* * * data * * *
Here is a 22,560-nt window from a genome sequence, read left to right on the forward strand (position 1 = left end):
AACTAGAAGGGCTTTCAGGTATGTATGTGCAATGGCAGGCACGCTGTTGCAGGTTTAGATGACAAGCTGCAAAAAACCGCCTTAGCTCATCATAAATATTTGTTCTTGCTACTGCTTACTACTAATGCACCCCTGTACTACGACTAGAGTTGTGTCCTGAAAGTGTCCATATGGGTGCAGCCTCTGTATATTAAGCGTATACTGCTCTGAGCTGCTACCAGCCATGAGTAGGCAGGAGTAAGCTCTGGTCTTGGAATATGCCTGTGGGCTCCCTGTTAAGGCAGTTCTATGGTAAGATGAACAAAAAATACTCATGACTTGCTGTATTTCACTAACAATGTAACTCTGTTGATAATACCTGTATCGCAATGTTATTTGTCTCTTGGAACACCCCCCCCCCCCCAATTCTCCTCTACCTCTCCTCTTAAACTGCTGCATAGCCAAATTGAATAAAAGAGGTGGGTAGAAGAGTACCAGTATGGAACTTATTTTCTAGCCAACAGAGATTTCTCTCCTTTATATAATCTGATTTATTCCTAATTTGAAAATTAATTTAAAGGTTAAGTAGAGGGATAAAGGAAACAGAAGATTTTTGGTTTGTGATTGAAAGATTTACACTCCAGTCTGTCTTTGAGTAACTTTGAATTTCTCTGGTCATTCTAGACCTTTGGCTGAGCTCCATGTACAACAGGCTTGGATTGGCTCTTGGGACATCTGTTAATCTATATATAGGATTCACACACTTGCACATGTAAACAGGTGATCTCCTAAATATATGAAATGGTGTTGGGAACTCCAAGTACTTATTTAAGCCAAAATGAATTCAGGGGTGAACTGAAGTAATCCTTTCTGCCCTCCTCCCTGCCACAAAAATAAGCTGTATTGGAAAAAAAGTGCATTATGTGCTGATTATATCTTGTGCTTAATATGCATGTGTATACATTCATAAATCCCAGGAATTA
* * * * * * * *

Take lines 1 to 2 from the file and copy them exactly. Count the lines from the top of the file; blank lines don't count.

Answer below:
Here is a 22,560-nt window from a genome sequence, read left to right on the forward strand (position 1 = left end):
AACTAGAAGGGCTTTCAGGTATGTATGTGCAATGGCAGGCACGCTGTTGCAGGTTTAGATGACAAGCTGCAAAAAACCGCCTTAGCTCATCATAAATATTTGTTCTTGCTACTGCTTACTACTAATGCACCCCTGTACTACGACTAGAGTTGTGTCCTGAAAGTGTCCATATGGGTGCAGCCTCTGTATATTAAGCGTATACTGCTCTGAGCTGCTACCAGCCATGAGTAGGCAGGAGTAAGCTCTGGTCTTGGAATATGCCTGTGGGCTCCCTGTTAAGGCAGTTCTATGGTAAGATGAACAAAAAATACTCATGACTTGCTGTATTTCACTAACAATGTAACTCTGTTGATAATACCTGTATCGCAATGTTATTTGTCTCTTGGAACACCCCCCCCCCCCCAATTCTCCTCTACCTCTCCTCTTAAACTGCTGCATAGCCAAATTGAATAAAAGAGGTGGGTAGAAGAGTACCAGTATGGAACTTATTTTCTAGCCAACAGAGATTTCTCTCCTTTATATAATCTGATTTATTCCTAATTTGAAAATTAATTTAAAGGTTAAGTAGAGGGATAAAGGAAACAGAAGATTTTTGGTTTGTGATTGAAAGATTTACACTCCAGTCTGTCTTTGAGTAACTTTGAATTTCTCTGGTCATTCTAGACCTTTGGCTGAGCTCCATGTACAACAGGCTTGGATTGGCTCTTGGGACATCTGTTAATCTATATATAGGATTCACACACTTGCACATGTAAACAGGTGATCTCCTAAATATATGAAATGGTGTTGGGAACTCCAAGTACTTATTTAAGCCAAAATGAATTCAGGGGTGAACTGAAGTAATCCTTTCTGCCCTCCTCCCTGCCACAAAAATAAGCTGTATTGGAAAAAAAGTGCATTATGTGCTGATTATATCTTGTGCTTAATATGCATGTGTATACATTCATAAATCCCAGGAATTA